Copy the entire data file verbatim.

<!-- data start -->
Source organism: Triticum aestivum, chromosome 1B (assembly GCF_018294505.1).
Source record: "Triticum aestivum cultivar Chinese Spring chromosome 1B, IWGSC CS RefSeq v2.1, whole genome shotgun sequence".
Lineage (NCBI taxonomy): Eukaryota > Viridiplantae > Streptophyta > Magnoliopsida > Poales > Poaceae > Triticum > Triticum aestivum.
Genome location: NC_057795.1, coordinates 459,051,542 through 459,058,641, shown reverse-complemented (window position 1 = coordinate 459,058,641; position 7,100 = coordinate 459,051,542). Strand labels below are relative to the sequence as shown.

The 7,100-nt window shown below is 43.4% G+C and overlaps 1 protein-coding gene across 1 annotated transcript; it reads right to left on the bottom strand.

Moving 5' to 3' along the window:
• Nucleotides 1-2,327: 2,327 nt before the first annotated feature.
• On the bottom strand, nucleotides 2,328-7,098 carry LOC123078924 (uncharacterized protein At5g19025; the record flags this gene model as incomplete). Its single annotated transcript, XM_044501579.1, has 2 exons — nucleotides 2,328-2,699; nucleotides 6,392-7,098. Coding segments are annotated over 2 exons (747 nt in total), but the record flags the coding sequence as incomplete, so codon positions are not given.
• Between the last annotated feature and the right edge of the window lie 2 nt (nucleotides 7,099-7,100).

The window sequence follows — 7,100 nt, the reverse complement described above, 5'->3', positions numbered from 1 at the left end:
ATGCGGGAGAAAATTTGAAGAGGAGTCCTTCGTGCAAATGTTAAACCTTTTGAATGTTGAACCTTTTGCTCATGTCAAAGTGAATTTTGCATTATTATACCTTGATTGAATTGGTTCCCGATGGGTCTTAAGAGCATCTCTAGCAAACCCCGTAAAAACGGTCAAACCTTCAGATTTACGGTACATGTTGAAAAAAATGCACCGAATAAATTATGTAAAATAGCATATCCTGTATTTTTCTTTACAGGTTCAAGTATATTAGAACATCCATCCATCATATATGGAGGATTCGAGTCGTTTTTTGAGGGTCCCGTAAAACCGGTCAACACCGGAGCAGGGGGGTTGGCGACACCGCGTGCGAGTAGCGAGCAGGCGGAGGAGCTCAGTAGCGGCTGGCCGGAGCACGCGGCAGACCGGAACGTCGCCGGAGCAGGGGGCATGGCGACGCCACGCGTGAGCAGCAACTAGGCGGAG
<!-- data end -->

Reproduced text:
Source organism: Triticum aestivum, chromosome 1B (assembly GCF_018294505.1).
Source record: "Triticum aestivum cultivar Chinese Spring chromosome 1B, IWGSC CS RefSeq v2.1, whole genome shotgun sequence".
Lineage (NCBI taxonomy): Eukaryota > Viridiplantae > Streptophyta > Magnoliopsida > Poales > Poaceae > Triticum > Triticum aestivum.
Genome location: NC_057795.1, coordinates 459,051,542 through 459,058,641, shown reverse-complemented (window position 1 = coordinate 459,058,641; position 7,100 = coordinate 459,051,542). Strand labels below are relative to the sequence as shown.

The 7,100-nt window shown below is 43.4% G+C and overlaps 1 protein-coding gene across 1 annotated transcript; it reads right to left on the bottom strand.

Moving 5' to 3' along the window:
• Nucleotides 1-2,327: 2,327 nt before the first annotated feature.
• On the bottom strand, nucleotides 2,328-7,098 carry LOC123078924 (uncharacterized protein At5g19025; the record flags this gene model as incomplete). Its single annotated transcript, XM_044501579.1, has 2 exons — nucleotides 2,328-2,699; nucleotides 6,392-7,098. Coding segments are annotated over 2 exons (747 nt in total), but the record flags the coding sequence as incomplete, so codon positions are not given.
• Between the last annotated feature and the right edge of the window lie 2 nt (nucleotides 7,099-7,100).

The window sequence follows — 7,100 nt, the reverse complement described above, 5'->3', positions numbered from 1 at the left end:
ATGCGGGAGAAAATTTGAAGAGGAGTCCTTCGTGCAAATGTTAAACCTTTTGAATGTTGAACCTTTTGCTCATGTCAAAGTGAATTTTGCATTATTATACCTTGATTGAATTGGTTCCCGATGGGTCTTAAGAGCATCTCTAGCAAACCCCGTAAAAACGGTCAAACCTTCAGATTTACGGTACATGTTGAAAAAAATGCACCGAATAAATTATGTAAAATAGCATATCCTGTATTTTTCTTTACAGGTTCAAGTATATTAGAACATCCATCCATCATATATGGAGGATTCGAGTCGTTTTTTGAGGGTCCCGTAAAACCGGTCAACACCGGAGCAGGGGGGTTGGCGACACCGCGTGCGAGTAGCGAGCAGGCGGAGGAGCTCAGTAGCGGCTGGCCGGAGCACGCGGCAGACCGGAACGTCGCCGGAGCAGGGGGCATGGCGACGCCACGCGTGAGCAGCAACTAGGCGGAG